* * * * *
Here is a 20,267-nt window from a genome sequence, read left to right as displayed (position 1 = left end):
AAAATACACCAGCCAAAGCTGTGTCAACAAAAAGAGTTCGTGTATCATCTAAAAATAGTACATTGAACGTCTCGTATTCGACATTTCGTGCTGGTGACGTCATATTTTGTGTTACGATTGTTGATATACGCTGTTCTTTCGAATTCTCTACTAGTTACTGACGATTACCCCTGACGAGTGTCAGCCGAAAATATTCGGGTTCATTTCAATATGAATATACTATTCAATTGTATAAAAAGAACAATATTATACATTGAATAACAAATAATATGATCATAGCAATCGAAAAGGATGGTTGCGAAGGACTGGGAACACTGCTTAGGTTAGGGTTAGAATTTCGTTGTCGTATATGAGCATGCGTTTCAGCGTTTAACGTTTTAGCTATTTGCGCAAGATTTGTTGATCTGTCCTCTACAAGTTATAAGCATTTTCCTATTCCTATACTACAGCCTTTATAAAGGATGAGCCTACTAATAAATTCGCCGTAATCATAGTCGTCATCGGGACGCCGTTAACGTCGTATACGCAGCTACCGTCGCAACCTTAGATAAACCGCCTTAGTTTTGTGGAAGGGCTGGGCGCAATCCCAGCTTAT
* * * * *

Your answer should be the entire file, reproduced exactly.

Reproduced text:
Here is a 20,267-nt window from a genome sequence, read left to right as displayed (position 1 = left end):
AAAATACACCAGCCAAAGCTGTGTCAACAAAAAGAGTTCGTGTATCATCTAAAAATAGTACATTGAACGTCTCGTATTCGACATTTCGTGCTGGTGACGTCATATTTTGTGTTACGATTGTTGATATACGCTGTTCTTTCGAATTCTCTACTAGTTACTGACGATTACCCCTGACGAGTGTCAGCCGAAAATATTCGGGTTCATTTCAATATGAATATACTATTCAATTGTATAAAAAGAACAATATTATACATTGAATAACAAATAATATGATCATAGCAATCGAAAAGGATGGTTGCGAAGGACTGGGAACACTGCTTAGGTTAGGGTTAGAATTTCGTTGTCGTATATGAGCATGCGTTTCAGCGTTTAACGTTTTAGCTATTTGCGCAAGATTTGTTGATCTGTCCTCTACAAGTTATAAGCATTTTCCTATTCCTATACTACAGCCTTTATAAAGGATGAGCCTACTAATAAATTCGCCGTAATCATAGTCGTCATCGGGACGCCGTTAACGTCGTATACGCAGCTACCGTCGCAACCTTAGATAAACCGCCTTAGTTTTGTGGAAGGGCTGGGCGCAATCCCAGCTTAT